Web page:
100 Wardour St, London W1F 0TN, www.meza-soho.co.uk

We’re treated like so many Shahs from the off, which is always nice. A table laden with cocktails greets us- with the appropriately-monikered Maharaja Fizz amongst their number. More often than not, ‘fusion’ and ‘cocktail’ are two words that have no business being in the same room, let alone sharing glass space. Curry leaves? Fruit chutney? You sure? As soon as you sip, though, all images of someone dropping your tea in your bubbly are dispelled. This works.

And food is no different. To the ambient strains of a languorously-strummed sitar, we scrunch pappadums into tangy pineapple chutney and gorkeri- a sweet, sticky mango honey-trap. Snacky, sharing starters are squabbled over; cream-marinated, succulent malai tikka; crisp vegetable potli; and top-drawer bhel poori- a beautiful, confounding sensory riot. Tandoor items- prawns and lamb chops- are crusty, smoky, primal.

Flavours are all present and correct. Bang, bang, bang. Kewra scents the biriyani so richly it smells like an Indian sweet mart when the dum phukt crust is pierced. Chat masala seasons squid with that distinctive, addictive sulphurous pungency. Butter chicken uses no such thing- this is sinfully, rightfully laden with pure ghee. There’s a little more of that fusion in a green bean and water chestnut poriyal- combining a Tamil cooking technique with the produce of the Himalayan foothills to great textural effect. Inspired.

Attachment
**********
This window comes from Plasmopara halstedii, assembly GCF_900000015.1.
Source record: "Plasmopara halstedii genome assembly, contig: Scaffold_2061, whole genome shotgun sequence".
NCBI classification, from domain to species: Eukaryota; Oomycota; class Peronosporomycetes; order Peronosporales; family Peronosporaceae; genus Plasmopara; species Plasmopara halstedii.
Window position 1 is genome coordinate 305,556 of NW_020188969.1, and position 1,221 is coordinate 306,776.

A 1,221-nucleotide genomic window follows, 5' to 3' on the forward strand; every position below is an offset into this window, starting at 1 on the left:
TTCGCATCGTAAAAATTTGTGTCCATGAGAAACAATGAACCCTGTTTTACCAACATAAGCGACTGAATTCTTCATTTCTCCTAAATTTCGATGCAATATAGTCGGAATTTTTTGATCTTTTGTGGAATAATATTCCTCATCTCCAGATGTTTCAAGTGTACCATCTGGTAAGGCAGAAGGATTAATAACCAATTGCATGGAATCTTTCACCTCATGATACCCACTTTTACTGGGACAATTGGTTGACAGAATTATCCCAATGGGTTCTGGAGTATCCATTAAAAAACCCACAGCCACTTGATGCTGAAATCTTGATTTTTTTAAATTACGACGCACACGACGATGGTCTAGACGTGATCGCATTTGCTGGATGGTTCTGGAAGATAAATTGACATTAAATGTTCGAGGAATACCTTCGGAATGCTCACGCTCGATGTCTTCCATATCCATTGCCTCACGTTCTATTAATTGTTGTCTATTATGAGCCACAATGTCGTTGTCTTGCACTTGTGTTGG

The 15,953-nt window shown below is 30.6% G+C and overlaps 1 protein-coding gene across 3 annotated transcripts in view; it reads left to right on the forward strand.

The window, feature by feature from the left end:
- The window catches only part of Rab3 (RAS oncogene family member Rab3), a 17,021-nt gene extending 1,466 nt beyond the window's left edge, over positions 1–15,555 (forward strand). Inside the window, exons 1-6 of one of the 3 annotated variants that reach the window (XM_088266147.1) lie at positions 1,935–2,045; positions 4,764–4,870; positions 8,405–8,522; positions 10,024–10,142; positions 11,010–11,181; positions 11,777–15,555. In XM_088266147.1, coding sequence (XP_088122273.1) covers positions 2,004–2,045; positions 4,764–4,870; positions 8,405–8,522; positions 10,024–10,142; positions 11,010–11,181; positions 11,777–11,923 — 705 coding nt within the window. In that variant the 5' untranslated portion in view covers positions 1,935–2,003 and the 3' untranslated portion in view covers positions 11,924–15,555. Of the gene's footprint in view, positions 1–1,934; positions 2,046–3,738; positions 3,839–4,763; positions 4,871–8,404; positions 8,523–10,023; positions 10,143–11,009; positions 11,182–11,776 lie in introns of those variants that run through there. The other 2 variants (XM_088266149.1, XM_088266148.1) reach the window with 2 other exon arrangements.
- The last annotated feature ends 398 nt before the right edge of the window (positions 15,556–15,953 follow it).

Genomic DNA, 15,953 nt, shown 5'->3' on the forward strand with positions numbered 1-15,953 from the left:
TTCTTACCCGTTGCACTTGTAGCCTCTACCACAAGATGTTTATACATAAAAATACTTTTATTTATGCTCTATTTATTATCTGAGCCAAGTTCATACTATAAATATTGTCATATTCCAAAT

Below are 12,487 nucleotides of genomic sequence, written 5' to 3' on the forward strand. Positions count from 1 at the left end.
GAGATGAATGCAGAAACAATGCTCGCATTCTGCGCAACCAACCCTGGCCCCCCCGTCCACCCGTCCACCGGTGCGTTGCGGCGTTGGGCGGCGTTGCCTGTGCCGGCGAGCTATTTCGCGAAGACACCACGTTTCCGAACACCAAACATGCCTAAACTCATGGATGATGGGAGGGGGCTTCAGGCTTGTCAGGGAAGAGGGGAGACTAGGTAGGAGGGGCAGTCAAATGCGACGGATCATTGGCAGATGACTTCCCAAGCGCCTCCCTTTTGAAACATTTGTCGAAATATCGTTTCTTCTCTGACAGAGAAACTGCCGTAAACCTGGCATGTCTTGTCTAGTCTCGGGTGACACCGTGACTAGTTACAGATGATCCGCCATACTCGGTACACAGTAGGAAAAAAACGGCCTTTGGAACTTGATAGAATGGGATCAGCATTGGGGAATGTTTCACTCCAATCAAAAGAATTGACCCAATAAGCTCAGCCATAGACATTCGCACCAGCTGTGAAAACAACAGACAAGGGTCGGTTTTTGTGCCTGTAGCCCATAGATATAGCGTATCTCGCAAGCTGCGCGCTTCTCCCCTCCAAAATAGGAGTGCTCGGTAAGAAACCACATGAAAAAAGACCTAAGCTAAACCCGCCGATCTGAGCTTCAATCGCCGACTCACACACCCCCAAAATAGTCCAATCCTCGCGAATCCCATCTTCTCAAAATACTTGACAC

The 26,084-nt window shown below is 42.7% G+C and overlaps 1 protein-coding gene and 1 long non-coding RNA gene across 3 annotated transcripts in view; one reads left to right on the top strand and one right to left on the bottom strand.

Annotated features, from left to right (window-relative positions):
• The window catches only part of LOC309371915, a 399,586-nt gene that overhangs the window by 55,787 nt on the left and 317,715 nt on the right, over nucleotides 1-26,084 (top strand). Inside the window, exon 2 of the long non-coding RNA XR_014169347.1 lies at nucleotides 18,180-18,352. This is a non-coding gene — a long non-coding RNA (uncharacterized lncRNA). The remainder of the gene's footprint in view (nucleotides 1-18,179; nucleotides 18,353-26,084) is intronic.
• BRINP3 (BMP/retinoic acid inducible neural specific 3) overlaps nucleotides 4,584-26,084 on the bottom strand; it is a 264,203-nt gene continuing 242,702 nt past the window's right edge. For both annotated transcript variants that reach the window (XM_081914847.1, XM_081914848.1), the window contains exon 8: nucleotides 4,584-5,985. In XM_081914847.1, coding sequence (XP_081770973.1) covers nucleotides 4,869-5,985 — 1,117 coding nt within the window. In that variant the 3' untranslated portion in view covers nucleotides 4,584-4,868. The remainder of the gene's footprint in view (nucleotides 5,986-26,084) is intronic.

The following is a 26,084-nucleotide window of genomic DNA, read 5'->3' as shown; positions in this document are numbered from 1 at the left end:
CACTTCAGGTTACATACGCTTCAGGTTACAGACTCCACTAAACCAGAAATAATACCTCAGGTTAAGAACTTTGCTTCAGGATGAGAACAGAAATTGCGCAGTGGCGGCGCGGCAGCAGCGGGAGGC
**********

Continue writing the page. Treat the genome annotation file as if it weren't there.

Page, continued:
Goan beef sukha, Keralan sea bass curry, green-marinated salmon hariyali- our culinary romp across the subcontinent continues. Breads are fluffy, chewy and perfectly placed for scooping up almost meaty dahl makhani. This is palatary dynamite, delivered by far more than simple chilli heat. Complex nuances abound- musky tumeric, the citrussy bite of curry leaf. Aromas, textures and tastes are, quite simply, consistently and resplendently on the money.

Desserts are almost superfluous- and that coming from someone who would often happily forgo a main course for an extra helping of pud. Nonetheless, pistachio kulfi, mango and cardamom brulee and a and fennel-spiked bread pudding- a riff on the classic shahi tukra- are all devoured. With a final swipe of a finger through the ginger custard, a meal fit for any Maharaja comes to an end. The sitar plays on, but this food speaks for itself.

Carom is now also open at lunchtimes, Mon- Fri, from 12pm to 3pm, offering hungry diners Balaji Balachander’s menu of wraps, lunchboxes and daily curry specials. With prices ranging from £4.50 for a paneer wrap to £8.45 for a lamb lunch box, supplemented by a range of mocktails, it’s a decent budget option in a pricey area.